When it comes to actually choosing your SMSF auditor from the list of accredited ones in your area, you want someone who displays the following qualities:
- Independence – They shouldn’t hold any financial interest in the fund they are auditing or have close personal or business relationships with the members or trustees
- Security – They should have a secure electronic data transfer service for SMSFs to provide their required audit information
- Speed – They should use every means at their disposal to ensure each SMSF audit is completed on time
- Affordability – They should only bill time that they actually spent on auditing.
What do I need to provide to my auditor?
The trustees of an SMSF (i.e. you, and anyone that you’ve set up the SMSF with) are required to appoint an auditor at least 45 days before the auditor’s report is due, and they need to provide the auditor with an engagement letter that outlines their reporting responsibilities for the audit.
They must also supply the auditor with a letter of representation, which states that the trustees believe the financial statements to be a fair representation and that the SMSF complies with superannuation laws.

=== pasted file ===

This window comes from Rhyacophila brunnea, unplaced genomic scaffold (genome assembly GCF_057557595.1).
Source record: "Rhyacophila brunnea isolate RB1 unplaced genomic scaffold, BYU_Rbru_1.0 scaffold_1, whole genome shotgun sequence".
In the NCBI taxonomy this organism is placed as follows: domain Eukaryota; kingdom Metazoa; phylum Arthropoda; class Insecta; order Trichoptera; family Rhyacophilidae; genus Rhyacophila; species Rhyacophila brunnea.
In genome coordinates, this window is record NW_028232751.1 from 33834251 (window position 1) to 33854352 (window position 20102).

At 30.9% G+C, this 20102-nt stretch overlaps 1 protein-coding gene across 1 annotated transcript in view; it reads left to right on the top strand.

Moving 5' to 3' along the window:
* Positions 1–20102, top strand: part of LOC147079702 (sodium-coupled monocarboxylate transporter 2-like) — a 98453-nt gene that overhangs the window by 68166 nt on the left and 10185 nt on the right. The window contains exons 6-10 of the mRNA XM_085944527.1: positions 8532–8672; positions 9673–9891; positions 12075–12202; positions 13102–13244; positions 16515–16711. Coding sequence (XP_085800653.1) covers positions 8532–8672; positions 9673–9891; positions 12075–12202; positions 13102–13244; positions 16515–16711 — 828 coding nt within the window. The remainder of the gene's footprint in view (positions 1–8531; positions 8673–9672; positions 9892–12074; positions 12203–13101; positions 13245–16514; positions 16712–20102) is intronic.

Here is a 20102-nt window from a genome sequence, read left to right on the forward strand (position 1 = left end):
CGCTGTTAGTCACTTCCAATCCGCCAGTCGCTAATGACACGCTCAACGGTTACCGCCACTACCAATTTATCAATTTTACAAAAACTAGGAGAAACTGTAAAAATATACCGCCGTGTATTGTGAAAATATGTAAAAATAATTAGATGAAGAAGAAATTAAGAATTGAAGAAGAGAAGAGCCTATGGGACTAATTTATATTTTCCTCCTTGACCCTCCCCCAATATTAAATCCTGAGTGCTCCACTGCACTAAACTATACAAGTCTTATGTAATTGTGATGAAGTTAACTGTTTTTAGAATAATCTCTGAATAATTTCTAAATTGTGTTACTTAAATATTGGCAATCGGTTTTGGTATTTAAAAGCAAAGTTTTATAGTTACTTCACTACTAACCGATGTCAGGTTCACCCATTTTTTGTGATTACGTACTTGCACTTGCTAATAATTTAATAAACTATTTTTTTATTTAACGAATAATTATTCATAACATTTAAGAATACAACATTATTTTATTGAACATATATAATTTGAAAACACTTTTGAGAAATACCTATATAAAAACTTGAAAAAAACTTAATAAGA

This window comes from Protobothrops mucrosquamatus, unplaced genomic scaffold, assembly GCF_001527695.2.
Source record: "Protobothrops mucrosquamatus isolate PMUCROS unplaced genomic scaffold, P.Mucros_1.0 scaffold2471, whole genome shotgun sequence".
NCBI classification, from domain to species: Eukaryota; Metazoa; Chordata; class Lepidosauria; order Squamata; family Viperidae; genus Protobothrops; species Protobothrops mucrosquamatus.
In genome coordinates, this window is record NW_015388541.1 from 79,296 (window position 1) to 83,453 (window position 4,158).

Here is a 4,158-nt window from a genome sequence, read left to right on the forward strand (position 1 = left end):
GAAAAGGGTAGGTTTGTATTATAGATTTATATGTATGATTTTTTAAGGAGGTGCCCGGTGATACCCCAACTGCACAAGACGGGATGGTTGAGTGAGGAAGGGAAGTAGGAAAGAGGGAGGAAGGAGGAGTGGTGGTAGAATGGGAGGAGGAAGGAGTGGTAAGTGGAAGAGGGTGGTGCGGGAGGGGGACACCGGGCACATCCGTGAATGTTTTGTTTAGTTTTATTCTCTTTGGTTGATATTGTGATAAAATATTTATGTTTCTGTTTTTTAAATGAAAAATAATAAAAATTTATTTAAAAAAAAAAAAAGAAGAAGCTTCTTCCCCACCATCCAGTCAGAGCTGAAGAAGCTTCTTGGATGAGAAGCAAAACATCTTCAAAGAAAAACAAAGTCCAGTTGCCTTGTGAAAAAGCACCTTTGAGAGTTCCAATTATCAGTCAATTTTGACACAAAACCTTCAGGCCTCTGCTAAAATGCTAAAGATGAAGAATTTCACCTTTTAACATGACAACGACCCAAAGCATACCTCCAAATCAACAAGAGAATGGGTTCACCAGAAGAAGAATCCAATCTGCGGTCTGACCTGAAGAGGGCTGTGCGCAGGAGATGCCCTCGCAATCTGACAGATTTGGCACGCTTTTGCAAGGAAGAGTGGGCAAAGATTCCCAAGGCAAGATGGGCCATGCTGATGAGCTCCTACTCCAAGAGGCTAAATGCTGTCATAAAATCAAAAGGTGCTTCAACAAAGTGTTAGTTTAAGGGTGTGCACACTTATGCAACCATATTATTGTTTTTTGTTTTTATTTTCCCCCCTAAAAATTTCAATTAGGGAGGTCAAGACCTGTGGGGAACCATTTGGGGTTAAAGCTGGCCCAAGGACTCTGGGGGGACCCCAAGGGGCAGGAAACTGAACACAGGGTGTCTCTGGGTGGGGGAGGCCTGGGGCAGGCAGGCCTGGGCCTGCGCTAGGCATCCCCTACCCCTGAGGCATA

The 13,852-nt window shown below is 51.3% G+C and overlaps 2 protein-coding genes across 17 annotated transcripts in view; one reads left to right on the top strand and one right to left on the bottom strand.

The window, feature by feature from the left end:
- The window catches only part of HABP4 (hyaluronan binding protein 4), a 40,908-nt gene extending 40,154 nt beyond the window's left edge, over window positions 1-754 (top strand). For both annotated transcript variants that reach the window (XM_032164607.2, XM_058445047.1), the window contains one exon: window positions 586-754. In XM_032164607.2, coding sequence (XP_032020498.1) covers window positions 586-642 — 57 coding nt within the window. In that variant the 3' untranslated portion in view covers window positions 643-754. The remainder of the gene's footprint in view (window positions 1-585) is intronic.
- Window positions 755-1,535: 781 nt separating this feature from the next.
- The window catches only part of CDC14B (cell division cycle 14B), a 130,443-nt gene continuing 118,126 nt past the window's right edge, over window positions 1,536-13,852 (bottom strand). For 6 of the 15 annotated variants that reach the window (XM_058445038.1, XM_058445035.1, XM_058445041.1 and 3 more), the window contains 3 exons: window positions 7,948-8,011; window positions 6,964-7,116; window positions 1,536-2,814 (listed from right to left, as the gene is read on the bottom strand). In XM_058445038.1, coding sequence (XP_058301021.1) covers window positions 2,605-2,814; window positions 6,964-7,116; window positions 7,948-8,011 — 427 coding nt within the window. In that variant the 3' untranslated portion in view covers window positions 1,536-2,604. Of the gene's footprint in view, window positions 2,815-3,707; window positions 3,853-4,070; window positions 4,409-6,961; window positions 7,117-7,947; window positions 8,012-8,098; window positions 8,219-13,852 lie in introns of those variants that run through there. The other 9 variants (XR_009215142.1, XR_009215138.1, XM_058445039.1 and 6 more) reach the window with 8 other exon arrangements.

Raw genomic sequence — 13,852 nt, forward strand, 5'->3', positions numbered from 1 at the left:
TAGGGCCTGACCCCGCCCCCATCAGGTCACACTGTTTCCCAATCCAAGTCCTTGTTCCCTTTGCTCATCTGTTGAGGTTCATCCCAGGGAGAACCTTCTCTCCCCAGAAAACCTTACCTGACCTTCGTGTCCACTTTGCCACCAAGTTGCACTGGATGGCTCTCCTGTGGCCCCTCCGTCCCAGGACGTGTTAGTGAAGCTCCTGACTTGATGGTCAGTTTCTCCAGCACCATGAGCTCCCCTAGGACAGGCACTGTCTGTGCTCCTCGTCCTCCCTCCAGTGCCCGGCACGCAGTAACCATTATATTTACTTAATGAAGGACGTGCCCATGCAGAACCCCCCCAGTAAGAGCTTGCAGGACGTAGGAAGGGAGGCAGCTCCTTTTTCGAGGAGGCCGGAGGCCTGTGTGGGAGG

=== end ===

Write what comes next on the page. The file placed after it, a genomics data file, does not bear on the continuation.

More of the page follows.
If you need any assistance with the preparation of these documents, be sure to contact Pinn Deavin, and we can provide further information, or answer any enquiries that you might have.
One the audit process has begun, the auditor will then require a variety of information from the trustees. It’s in your best interest to provide these in a timely and efficient manner in order to ensure that your auditor can complete their work on time. If you can get these pieces of information ready ahead of time and supply them proactively, so much the better. What you’ll need to provide can include (but might not be limited to):
- Written ATO confirmation that the SMSF is a regulated fund
- Details of trustees and company directors of the fund
- Copy of the SMSF’s investment strategy
- Trustee minutes for the year
- SMSF’s annual income tax return
- Contribution documents
- Year end financial statements
- Copy of accounting work papers and transaction reports
- Bank statements for the year
- Details and movements of term deposits, fixed interest securities etc
- Broker statements detailing share purchases and sales
- Dividend statements for shareholdings
- Unlisted unit or share certificates
- Details of property including titles, rates notices, rental agreements and building insurance
- Details of other assets including purchase and sale agreements
- Expenses including supporting reconciliations and schedules
- Evidence of pension payments (if applicable)
It seems like a lot, right? It doesn’t need to be an onerous process to bring all this together. As long as your SMSF is fastidious with its record keeping and archiving through the year all of this information will be relatively easy to collect together come audit time.